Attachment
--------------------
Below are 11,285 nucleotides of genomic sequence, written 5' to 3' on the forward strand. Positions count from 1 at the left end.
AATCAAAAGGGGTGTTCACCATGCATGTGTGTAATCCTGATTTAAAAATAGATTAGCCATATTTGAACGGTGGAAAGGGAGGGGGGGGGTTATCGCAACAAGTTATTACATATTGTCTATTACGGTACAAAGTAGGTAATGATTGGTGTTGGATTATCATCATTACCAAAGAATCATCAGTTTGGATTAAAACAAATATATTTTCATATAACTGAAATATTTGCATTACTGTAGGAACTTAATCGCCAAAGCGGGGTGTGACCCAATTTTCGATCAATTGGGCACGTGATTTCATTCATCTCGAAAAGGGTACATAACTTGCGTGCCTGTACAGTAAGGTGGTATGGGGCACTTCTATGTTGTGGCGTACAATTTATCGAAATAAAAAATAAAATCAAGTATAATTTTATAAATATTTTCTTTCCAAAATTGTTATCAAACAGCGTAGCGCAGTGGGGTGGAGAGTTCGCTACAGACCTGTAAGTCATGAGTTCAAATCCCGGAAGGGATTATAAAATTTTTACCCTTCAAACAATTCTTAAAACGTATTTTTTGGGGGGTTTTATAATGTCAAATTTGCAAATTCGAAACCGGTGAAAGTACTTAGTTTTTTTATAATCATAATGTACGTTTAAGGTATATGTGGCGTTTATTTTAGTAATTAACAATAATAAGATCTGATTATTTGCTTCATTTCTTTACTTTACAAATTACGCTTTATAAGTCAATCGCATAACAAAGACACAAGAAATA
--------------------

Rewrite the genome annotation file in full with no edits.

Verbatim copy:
Below are 11,285 nucleotides of genomic sequence, written 5' to 3' on the forward strand. Positions count from 1 at the left end.
AATCAAAAGGGGTGTTCACCATGCATGTGTGTAATCCTGATTTAAAAATAGATTAGCCATATTTGAACGGTGGAAAGGGAGGGGGGGGGTTATCGCAACAAGTTATTACATATTGTCTATTACGGTACAAAGTAGGTAATGATTGGTGTTGGATTATCATCATTACCAAAGAATCATCAGTTTGGATTAAAACAAATATATTTTCATATAACTGAAATATTTGCATTACTGTAGGAACTTAATCGCCAAAGCGGGGTGTGACCCAATTTTCGATCAATTGGGCACGTGATTTCATTCATCTCGAAAAGGGTACATAACTTGCGTGCCTGTACAGTAAGGTGGTATGGGGCACTTCTATGTTGTGGCGTACAATTTATCGAAATAAAAAATAAAATCAAGTATAATTTTATAAATATTTTCTTTCCAAAATTGTTATCAAACAGCGTAGCGCAGTGGGGTGGAGAGTTCGCTACAGACCTGTAAGTCATGAGTTCAAATCCCGGAAGGGATTATAAAATTTTTACCCTTCAAACAATTCTTAAAACGTATTTTTTGGGGGGTTTTATAATGTCAAATTTGCAAATTCGAAACCGGTGAAAGTACTTAGTTTTTTTATAATCATAATGTACGTTTAAGGTATATGTGGCGTTTATTTTAGTAATTAACAATAATAAGATCTGATTATTTGCTTCATTTCTTTACTTTACAAATTACGCTTTATAAGTCAATCGCATAACAAAGACACAAGAAATA